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Model-Based Engineering of Runtime Reconfigurable Networked Embedded Systems

Part of the Internet of Things book series (ITTCC)

Abstract

Today’s societal challenges, such as sustainable urban living and public safety and security require monitoring and control solutions for large-scale complex and dynamical systems. The distinguishing features of these systems are serious resource constraints, demanding non-functional requirements such as robustness, timeliness, lifetime and the capability of handling system evolution through runtime reconfiguration. In this chapter, a multi-aspect modeling language is introduced that allows system designers to model the architecture of large scale networked systems from different aspects. This modeling language introduces innovative concepts to model runtime reconfiguration at design-time. The proposed architecture for modeling runtime reconfiguration consists of primary tasks in one layer and secondary management tasks in another layer. Special reconfiguration primitives allow the description of four types of reconfiguration: re-parameterisation, re-instantiation, rewiring and relocation. The modeling language is accompanied by a modeling and design methodology (inspired by the MAPE-K technique [1]) and uses feedback loops in the system model to realize runtime reconfiguration. This chapter also proposes Key Performance Indicators (KPIs) that allow designers to quantify the “quality” of the system designs and pick the most promising one. Special attention is paid to the fact that the availability of a runtime reconfiguration (i.e. re-design capability) in a system requires KPIs to be derived and evaluated at runtime as a precondition for guiding the reconfiguration process.

Keywords

  • Modeling Language
  • Task Group
  • Hardware Resource
  • Task Graph
  • Execution Trace

These keywords were added by machine and not by the authors. This process is experimental and the keywords may be updated as the learning algorithm improves.

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Notes

  1. 1.

    For large and complex systems, the model can now also be used as a specification for the independent realization of system components in parallel by different teams and possibly at different locations. After the realization of the components is complete, the model can be used to verify their construction and properties and subsequently, the components can be integrated into the final system.

  2. 2.

    Obviously, the everything, which is beyond is not the whole world. Only those elements (incl. humans, eventually) are to be considered, which are connected to/influenced by the system to be designed. Usually these relevant elements are identified in the use-case models. Use case models are not considered here, they are assumed to be well-defined and stable.

  3. 3.

    Deriving KPIs for runtime reconfigurable systems requires evaluation tools allowing model changes during the evaluation cycle. This is merely a tool implementation issue and will be detailed in Chap. 3. Note that the KPI calculation processes should be part of the implemented system itself to guide the runtime reconfiguration.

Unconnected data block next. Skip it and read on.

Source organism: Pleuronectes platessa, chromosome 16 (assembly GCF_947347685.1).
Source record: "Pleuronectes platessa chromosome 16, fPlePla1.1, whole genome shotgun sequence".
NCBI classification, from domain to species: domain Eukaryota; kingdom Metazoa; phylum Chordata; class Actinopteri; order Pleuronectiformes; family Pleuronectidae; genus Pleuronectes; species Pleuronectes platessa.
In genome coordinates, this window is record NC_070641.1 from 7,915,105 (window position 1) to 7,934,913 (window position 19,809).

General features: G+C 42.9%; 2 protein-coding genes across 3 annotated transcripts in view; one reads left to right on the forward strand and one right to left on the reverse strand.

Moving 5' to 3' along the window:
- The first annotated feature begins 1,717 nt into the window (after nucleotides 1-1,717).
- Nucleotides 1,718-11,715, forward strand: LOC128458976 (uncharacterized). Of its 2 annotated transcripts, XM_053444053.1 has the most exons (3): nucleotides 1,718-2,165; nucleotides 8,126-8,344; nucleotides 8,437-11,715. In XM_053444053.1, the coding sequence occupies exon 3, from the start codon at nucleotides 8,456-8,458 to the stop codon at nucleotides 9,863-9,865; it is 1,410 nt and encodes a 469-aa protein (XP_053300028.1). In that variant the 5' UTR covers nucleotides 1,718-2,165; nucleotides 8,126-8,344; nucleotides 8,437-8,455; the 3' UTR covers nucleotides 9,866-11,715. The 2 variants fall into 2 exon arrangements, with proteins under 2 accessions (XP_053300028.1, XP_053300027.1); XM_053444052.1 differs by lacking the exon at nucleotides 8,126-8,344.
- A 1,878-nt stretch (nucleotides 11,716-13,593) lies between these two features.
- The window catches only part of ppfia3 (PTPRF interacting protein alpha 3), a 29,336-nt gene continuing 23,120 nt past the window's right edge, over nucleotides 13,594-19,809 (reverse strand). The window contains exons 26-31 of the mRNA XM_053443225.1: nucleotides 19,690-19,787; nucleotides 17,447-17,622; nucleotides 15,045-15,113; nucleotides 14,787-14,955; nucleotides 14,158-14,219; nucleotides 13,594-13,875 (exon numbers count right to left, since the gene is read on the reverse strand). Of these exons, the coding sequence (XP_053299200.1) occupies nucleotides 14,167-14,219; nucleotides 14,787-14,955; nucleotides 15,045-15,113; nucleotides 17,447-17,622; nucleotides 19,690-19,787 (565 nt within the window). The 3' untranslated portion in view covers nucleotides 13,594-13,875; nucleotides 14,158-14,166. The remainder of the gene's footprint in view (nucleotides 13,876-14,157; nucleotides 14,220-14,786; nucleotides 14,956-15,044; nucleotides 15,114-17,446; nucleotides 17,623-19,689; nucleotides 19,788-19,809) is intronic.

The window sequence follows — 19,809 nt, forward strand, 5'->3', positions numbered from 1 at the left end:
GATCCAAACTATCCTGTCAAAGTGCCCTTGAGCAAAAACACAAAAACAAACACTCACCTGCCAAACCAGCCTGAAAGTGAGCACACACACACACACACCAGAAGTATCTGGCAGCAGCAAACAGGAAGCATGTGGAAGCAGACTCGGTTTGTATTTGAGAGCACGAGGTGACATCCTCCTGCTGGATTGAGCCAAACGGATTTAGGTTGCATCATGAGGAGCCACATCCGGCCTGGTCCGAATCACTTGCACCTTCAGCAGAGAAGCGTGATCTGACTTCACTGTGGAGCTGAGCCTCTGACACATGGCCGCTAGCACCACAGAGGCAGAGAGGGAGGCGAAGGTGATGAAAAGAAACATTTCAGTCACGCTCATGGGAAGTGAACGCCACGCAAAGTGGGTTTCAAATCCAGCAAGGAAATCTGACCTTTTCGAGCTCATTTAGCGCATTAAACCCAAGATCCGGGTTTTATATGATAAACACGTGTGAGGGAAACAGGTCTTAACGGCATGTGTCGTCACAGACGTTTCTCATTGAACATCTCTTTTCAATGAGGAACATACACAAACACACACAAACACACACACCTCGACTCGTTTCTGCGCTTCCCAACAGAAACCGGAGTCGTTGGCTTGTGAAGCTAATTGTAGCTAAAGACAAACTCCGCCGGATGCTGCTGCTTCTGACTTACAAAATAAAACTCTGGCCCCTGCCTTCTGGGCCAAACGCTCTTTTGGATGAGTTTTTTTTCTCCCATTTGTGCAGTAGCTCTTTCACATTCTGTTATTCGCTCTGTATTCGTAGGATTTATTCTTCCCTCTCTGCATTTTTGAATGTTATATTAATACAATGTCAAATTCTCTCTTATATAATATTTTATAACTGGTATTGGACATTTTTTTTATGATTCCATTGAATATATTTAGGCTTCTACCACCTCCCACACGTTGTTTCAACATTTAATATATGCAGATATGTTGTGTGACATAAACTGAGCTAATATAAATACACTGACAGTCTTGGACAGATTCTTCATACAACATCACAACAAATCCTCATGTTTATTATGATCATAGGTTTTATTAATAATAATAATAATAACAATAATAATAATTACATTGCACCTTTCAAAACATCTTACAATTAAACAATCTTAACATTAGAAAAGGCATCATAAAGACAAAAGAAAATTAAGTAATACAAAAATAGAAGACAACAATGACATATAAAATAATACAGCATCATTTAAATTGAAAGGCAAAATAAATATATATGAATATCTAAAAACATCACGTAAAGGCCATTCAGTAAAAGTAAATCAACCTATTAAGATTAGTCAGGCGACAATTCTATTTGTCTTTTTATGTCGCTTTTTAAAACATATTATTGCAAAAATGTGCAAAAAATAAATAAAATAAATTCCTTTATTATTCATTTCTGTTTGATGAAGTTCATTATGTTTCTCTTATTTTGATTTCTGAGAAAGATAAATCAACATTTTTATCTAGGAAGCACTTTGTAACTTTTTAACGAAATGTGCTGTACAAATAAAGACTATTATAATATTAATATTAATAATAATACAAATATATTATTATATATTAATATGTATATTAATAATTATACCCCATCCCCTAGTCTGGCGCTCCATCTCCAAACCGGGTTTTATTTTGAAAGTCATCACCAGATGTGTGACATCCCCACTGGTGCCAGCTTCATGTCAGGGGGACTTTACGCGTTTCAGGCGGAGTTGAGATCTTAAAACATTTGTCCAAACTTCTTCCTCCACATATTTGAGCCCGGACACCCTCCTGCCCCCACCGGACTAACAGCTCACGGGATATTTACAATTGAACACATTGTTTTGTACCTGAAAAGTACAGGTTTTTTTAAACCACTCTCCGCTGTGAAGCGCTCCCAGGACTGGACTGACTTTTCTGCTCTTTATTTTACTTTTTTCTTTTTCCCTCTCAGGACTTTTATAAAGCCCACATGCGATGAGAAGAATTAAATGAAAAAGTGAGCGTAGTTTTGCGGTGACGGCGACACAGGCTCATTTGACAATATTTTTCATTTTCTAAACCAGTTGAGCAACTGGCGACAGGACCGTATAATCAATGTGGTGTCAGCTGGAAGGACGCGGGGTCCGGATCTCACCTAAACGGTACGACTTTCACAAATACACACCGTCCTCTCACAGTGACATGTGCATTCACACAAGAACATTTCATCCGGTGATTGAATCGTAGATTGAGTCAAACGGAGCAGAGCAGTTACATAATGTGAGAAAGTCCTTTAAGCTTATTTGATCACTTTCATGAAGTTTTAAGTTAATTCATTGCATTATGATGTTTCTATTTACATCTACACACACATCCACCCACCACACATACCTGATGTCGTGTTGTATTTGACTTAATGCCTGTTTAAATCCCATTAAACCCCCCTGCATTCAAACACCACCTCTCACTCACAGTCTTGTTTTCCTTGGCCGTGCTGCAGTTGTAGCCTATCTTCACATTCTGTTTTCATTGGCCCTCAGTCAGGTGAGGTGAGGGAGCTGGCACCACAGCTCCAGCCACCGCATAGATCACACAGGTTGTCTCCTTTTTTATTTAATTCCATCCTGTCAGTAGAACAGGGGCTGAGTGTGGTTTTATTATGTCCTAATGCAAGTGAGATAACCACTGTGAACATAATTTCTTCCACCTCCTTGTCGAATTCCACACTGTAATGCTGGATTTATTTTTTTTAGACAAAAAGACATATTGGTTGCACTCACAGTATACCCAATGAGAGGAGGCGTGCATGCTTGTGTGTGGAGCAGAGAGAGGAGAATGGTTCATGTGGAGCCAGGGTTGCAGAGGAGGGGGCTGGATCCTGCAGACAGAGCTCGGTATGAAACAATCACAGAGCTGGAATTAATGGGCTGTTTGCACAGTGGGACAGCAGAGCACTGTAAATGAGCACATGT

4. 4.

    The underlying models for determining the instantaneous supply are typically very complex and the construction of these models go beyond the competence of the system designer (e.g. deriving channel models for wireless communication). Consequently the system designers work should be supported with parameterizable model libraries. In this case the designer just has to identify the matching model classes and has to set the parameters according to the scenario to be investigated. Many times determining the instantaneous supply is a computationally demanding process. The system designer has to find the balance between the fidelity and complexity.

  5. 5.

    In reality computing nodes run schedulers to control access to the processor and other physical resources. The scheduler is typically a part of the runtime environment (operating system) managing the nodes operation. The proper execution of the system model requires the model of the scheduler also because the scheduler has the primary control on the local (in-node) resource access. The model of the scheduler is used by the EXECUTION block of the Fig. 1.10.

  6. 6.

    In order to preserve memory in practical implementations only the state changes are stored (which is a much smaller set than the full system state as typically only a few components change states in response to an event). Conceptually it is the same as listing the complete system state. For the sake of simplicity we assume direct access to the full system state.

  7. 7.

    The system design evaluation process should be supported by tools providing unified (standard) execution trace representation and post-processing libraries for filtering and calculating frequently used KPIs (e.g. energy consumption of components, utilization of resources, availability of functionalities, etc.). See Chap. 3 for details.

  8. 8.

    For details about runtime reconfiguration solutions see Sects. 2.3 and 2.4.

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Correspondence to Yolanda Rieter-Barrell .

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van Leeuwen, C., Rieter-Barrell, Y., Papp, Z., Pruteanu, A., Vogel, T. (2016). Model-Based Engineering of Runtime Reconfigurable Networked Embedded Systems. In: Papp, Z., Exarchakos, G. (eds) Runtime Reconfiguration in Networked Embedded Systems. Internet of Things. Springer, Singapore. https://doi.org/10.1007/978-981-10-0715-6_1

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  • DOI: https://doi.org/10.1007/978-981-10-0715-6_1

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